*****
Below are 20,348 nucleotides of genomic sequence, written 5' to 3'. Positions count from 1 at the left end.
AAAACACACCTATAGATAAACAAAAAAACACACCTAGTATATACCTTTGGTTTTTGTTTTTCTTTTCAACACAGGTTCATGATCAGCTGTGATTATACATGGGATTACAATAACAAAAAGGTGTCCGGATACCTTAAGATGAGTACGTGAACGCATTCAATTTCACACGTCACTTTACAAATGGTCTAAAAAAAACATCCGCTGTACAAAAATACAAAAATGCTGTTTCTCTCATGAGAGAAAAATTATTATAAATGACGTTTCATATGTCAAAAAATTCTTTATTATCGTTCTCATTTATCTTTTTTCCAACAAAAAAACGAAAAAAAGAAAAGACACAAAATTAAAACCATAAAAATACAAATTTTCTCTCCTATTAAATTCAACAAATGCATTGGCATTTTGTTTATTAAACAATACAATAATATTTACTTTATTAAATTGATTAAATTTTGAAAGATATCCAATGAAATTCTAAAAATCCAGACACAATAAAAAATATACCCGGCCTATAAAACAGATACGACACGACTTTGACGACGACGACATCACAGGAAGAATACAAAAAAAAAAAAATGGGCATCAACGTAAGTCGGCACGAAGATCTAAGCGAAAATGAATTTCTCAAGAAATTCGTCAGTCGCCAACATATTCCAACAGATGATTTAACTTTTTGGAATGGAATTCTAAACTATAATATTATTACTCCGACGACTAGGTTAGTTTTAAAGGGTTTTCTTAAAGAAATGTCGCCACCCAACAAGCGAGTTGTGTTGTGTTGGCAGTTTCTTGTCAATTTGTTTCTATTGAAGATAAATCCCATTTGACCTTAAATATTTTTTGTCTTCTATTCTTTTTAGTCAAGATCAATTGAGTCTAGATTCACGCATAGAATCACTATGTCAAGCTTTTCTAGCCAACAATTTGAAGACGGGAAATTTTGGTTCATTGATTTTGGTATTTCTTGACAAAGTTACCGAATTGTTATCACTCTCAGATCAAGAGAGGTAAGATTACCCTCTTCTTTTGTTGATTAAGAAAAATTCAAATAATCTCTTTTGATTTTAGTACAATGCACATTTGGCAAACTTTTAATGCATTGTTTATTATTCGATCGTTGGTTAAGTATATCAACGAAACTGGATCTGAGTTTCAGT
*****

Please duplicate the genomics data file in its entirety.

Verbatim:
Below are 20,348 nucleotides of genomic sequence, written 5' to 3'. Positions count from 1 at the left end.
AAAACACACCTATAGATAAACAAAAAAACACACCTAGTATATACCTTTGGTTTTTGTTTTTCTTTTCAACACAGGTTCATGATCAGCTGTGATTATACATGGGATTACAATAACAAAAAGGTGTCCGGATACCTTAAGATGAGTACGTGAACGCATTCAATTTCACACGTCACTTTACAAATGGTCTAAAAAAAACATCCGCTGTACAAAAATACAAAAATGCTGTTTCTCTCATGAGAGAAAAATTATTATAAATGACGTTTCATATGTCAAAAAATTCTTTATTATCGTTCTCATTTATCTTTTTTCCAACAAAAAAACGAAAAAAAGAAAAGACACAAAATTAAAACCATAAAAATACAAATTTTCTCTCCTATTAAATTCAACAAATGCATTGGCATTTTGTTTATTAAACAATACAATAATATTTACTTTATTAAATTGATTAAATTTTGAAAGATATCCAATGAAATTCTAAAAATCCAGACACAATAAAAAATATACCCGGCCTATAAAACAGATACGACACGACTTTGACGACGACGACATCACAGGAAGAATACAAAAAAAAAAAAATGGGCATCAACGTAAGTCGGCACGAAGATCTAAGCGAAAATGAATTTCTCAAGAAATTCGTCAGTCGCCAACATATTCCAACAGATGATTTAACTTTTTGGAATGGAATTCTAAACTATAATATTATTACTCCGACGACTAGGTTAGTTTTAAAGGGTTTTCTTAAAGAAATGTCGCCACCCAACAAGCGAGTTGTGTTGTGTTGGCAGTTTCTTGTCAATTTGTTTCTATTGAAGATAAATCCCATTTGACCTTAAATATTTTTTGTCTTCTATTCTTTTTAGTCAAGATCAATTGAGTCTAGATTCACGCATAGAATCACTATGTCAAGCTTTTCTAGCCAACAATTTGAAGACGGGAAATTTTGGTTCATTGATTTTGGTATTTCTTGACAAAGTTACCGAATTGTTATCACTCTCAGATCAAGAGAGGTAAGATTACCCTCTTCTTTTGTTGATTAAGAAAAATTCAAATAATCTCTTTTGATTTTAGTACAATGCACATTTGGCAAACTTTTAATGCATTGTTTATTATTCGATCGTTGGTTAAGTATATCAACGAAACTGGATCTGAGTTTCAGT